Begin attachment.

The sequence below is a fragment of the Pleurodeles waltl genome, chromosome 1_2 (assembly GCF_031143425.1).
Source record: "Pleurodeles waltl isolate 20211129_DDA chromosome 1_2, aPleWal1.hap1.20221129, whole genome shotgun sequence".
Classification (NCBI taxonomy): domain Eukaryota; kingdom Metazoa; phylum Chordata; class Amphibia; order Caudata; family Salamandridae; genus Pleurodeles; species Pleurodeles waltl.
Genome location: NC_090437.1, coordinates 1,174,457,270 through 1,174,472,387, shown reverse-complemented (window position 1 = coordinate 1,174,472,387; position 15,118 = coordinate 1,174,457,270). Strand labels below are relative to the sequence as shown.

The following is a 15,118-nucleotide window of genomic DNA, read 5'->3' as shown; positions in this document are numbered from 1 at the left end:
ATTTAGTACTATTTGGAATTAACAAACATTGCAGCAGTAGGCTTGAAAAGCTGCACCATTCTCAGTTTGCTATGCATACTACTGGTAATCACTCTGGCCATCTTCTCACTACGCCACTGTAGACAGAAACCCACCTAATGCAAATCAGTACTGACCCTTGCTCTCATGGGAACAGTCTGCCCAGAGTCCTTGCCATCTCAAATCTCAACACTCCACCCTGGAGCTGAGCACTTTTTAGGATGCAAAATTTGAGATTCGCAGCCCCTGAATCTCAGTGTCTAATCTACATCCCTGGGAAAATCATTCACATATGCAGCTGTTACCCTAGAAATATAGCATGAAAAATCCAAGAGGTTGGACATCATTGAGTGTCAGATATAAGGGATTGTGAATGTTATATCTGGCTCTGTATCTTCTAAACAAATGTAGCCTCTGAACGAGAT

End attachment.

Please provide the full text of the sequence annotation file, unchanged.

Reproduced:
The sequence below is a fragment of the Pleurodeles waltl genome, chromosome 1_2 (assembly GCF_031143425.1).
Source record: "Pleurodeles waltl isolate 20211129_DDA chromosome 1_2, aPleWal1.hap1.20221129, whole genome shotgun sequence".
Classification (NCBI taxonomy): domain Eukaryota; kingdom Metazoa; phylum Chordata; class Amphibia; order Caudata; family Salamandridae; genus Pleurodeles; species Pleurodeles waltl.
Genome location: NC_090437.1, coordinates 1,174,457,270 through 1,174,472,387, shown reverse-complemented (window position 1 = coordinate 1,174,472,387; position 15,118 = coordinate 1,174,457,270). Strand labels below are relative to the sequence as shown.

The following is a 15,118-nucleotide window of genomic DNA, read 5'->3' as shown; positions in this document are numbered from 1 at the left end:
ATTTAGTACTATTTGGAATTAACAAACATTGCAGCAGTAGGCTTGAAAAGCTGCACCATTCTCAGTTTGCTATGCATACTACTGGTAATCACTCTGGCCATCTTCTCACTACGCCACTGTAGACAGAAACCCACCTAATGCAAATCAGTACTGACCCTTGCTCTCATGGGAACAGTCTGCCCAGAGTCCTTGCCATCTCAAATCTCAACACTCCACCCTGGAGCTGAGCACTTTTTAGGATGCAAAATTTGAGATTCGCAGCCCCTGAATCTCAGTGTCTAATCTACATCCCTGGGAAAATCATTCACATATGCAGCTGTTACCCTAGAAATATAGCATGAAAAATCCAAGAGGTTGGACATCATTGAGTGTCAGATATAAGGGATTGTGAATGTTATATCTGGCTCTGTATCTTCTAAACAAATGTAGCCTCTGAACGAGAT